Apr
18

For the Hamptons, a new ‘Cannonball’ from Penn Station

By

A 94-minute, non-stop ride to the East End is in the offering for the looming summer beach season as the LIRR has announced plans to run its Cannonball train non-stop from Penn Station every Friday from May 24 through Labor Day. The one-seat ride will skip Jamaica and head straight to Westhampton with subsequent stops at Southampton East Hampton, Bridgehampton and Montauk. The Friday train will depart Penn Station at 4:07 p.m. with westbound service — including a stop at Jamaica — departing Montauk at 6:37 p.m. on Sunday nights.

“There’s no better way to get from Manhattan to the Hamptons,” LIRR President Helena E. Williams said in a statement. “Our customers have long asked for a one-seat ride from Penn Station to the Hamptons and we are listening to them. This move eliminates the need to change trains with baggage at Jamaica.”

With a 34 percent increase in summer ridership last year, the LIRR is hoping to boost service along the Montauk Branch. The speedy ride east will cost passengers $27, and passengers have the option to reserve a seat for an additional fee. Previously, such Cannonball service had originated at the Hunterspoint Avenue Terminal in Long Island City with many riders picking up the train at Jamaica, and the new service does away with the transfer. For Hamptons-bound travelers, the Cannonball train has been a mainstay since the 1890s, and it remains both the longest route and the only one with a name operated by the MTA.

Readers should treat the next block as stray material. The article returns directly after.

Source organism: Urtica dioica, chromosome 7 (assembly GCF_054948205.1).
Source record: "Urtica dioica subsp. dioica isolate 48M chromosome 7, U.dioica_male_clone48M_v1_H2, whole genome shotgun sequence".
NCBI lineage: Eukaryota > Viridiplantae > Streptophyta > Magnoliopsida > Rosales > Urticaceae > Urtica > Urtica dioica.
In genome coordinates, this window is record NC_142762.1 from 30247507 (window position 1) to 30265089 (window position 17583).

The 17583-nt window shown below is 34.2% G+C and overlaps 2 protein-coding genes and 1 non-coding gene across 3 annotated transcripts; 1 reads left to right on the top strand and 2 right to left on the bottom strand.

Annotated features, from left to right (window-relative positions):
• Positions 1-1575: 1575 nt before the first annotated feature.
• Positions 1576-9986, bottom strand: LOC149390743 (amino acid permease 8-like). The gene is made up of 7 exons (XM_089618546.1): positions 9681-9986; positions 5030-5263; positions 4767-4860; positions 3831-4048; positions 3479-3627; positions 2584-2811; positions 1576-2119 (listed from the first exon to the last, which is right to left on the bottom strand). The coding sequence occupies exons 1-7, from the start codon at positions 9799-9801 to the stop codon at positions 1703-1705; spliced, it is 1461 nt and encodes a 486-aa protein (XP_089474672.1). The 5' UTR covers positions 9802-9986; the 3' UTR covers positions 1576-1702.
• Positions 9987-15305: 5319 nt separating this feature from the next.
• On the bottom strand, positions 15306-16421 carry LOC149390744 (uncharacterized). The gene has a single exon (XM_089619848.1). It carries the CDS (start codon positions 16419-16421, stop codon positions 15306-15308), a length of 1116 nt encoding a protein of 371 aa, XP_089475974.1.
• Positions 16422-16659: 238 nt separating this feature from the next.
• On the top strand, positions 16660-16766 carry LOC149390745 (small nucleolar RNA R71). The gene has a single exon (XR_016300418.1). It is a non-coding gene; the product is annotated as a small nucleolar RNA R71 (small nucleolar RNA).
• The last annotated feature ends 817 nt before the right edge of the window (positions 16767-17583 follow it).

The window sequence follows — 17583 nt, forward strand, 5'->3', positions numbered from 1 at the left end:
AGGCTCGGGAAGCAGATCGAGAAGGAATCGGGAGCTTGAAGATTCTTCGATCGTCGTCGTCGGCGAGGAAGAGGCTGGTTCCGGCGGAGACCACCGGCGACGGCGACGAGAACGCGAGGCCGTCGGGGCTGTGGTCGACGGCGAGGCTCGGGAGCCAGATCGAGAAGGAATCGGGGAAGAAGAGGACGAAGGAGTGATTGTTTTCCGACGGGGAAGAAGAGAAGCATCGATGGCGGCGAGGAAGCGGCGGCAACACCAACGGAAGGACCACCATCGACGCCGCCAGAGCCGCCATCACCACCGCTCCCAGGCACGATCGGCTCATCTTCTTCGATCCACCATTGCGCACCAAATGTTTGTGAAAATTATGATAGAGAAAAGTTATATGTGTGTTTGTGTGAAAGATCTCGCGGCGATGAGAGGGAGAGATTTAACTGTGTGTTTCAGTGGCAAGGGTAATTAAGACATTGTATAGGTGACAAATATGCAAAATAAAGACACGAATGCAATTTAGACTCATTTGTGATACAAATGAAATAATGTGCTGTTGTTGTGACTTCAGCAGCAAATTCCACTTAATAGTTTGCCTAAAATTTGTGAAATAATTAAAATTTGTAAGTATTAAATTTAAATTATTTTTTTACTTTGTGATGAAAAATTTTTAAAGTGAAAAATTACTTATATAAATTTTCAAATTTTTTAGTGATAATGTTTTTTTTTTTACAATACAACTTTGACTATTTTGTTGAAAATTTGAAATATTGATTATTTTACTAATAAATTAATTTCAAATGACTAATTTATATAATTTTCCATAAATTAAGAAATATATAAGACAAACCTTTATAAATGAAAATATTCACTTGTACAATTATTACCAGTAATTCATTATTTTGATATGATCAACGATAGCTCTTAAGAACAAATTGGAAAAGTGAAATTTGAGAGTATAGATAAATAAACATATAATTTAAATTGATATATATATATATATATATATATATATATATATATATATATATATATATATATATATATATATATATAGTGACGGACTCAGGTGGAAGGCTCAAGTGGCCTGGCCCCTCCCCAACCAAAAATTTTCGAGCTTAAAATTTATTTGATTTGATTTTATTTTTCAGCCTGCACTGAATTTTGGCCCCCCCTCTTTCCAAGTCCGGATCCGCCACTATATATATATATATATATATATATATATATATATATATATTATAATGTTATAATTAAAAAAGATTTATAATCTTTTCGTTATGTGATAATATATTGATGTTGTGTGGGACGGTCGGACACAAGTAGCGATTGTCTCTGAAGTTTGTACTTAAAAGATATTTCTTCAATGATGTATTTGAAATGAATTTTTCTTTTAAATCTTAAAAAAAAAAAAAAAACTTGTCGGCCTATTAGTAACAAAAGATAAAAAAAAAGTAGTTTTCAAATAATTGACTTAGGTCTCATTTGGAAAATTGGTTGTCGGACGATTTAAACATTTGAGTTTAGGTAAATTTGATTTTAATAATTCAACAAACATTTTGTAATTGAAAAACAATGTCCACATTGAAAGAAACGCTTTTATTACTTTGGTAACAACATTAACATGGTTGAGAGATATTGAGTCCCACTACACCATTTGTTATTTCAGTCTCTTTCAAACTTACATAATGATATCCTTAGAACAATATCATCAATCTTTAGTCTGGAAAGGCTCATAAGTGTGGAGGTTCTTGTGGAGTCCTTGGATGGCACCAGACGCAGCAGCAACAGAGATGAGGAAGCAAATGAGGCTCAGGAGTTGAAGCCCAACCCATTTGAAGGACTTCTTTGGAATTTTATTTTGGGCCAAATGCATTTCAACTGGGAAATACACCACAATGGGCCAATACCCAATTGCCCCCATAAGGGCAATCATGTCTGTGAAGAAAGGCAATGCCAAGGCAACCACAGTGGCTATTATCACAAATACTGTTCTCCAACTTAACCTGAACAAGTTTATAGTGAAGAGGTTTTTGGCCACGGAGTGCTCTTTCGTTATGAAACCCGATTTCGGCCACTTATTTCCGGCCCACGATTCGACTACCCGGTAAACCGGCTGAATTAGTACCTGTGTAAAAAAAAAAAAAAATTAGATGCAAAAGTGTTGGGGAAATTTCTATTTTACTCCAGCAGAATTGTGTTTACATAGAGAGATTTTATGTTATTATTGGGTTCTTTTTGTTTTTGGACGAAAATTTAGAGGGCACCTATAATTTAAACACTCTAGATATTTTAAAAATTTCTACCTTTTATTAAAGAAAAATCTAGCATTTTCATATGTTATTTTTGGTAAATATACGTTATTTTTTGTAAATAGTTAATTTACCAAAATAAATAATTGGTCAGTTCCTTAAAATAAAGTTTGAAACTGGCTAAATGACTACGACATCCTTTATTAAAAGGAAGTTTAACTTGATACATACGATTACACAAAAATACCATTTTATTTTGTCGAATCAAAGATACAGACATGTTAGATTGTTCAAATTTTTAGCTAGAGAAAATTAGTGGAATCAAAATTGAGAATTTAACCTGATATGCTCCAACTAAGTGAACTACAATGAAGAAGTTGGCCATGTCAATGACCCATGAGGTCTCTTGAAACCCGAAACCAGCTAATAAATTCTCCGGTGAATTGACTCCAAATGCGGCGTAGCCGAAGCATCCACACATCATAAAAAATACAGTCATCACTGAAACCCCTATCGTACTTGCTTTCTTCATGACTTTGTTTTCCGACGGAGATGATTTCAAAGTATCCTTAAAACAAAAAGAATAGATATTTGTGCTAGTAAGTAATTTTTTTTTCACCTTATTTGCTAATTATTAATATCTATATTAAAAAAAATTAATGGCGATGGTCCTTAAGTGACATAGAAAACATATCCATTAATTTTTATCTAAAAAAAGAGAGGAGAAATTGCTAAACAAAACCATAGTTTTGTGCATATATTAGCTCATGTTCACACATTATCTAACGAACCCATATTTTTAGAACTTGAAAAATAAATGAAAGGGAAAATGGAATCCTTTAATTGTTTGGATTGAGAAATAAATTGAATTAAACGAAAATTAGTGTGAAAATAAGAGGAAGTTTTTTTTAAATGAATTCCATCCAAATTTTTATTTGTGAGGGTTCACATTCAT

Categories : Asides, LIRR

20 Responses to “For the Hamptons, a new ‘Cannonball’ from Penn Station”

  1. Marc Shepherd says:

    I’ve seen references to the Cannonball as a 2 1/2 hour train. How did they get it down to 90 minutes, and why has it taken this long to offer it direct out of Penn?

    • Was it 2.5 to Montauk maybe? The 90-minute ride is only to Westhampton, and it’s still 2.5 from Penn to the eastern terminal.

      • Marc Shepherd says:

        Yes, that’s correct.

        They are saving a bit of time, though, by NOT stopping at Jamaica, Hampton Bays, or Amagansett on the eastbound route.

        For some reason, the westbound Cannonball does stop at the first two. Poor Amagansett is omitted in both directions.

  2. adn says:

    I’m really curious how this going to work too. First of all, its always completely packed as is, and leaving from Penn is going to make it even more so. They’re going to have to limit/reserve somehow. Second, I was always told that it left from Hunterspoint bc the full 12 car trainset didn’t fit in Penn. Are they going to have a shorter train for more people? And is the Hunterspoint train still running?

    • Marc Shepherd says:

      The press release did say that they may have to limit access.

      There will still be Hamptons-bound trains from Hunterspoint, but the peak train will be from Penn. Let’s be honest: the bulk of the riders are coming from Manhattan. I don’t think that’s seriously in doubt.

    • Chris C says:

      Not necessarily as I bet a huge number of the people who are boarding at Hunterspoint / Jamaica will have come from Manhattan and so it is the same people getting on the train just at a different start point.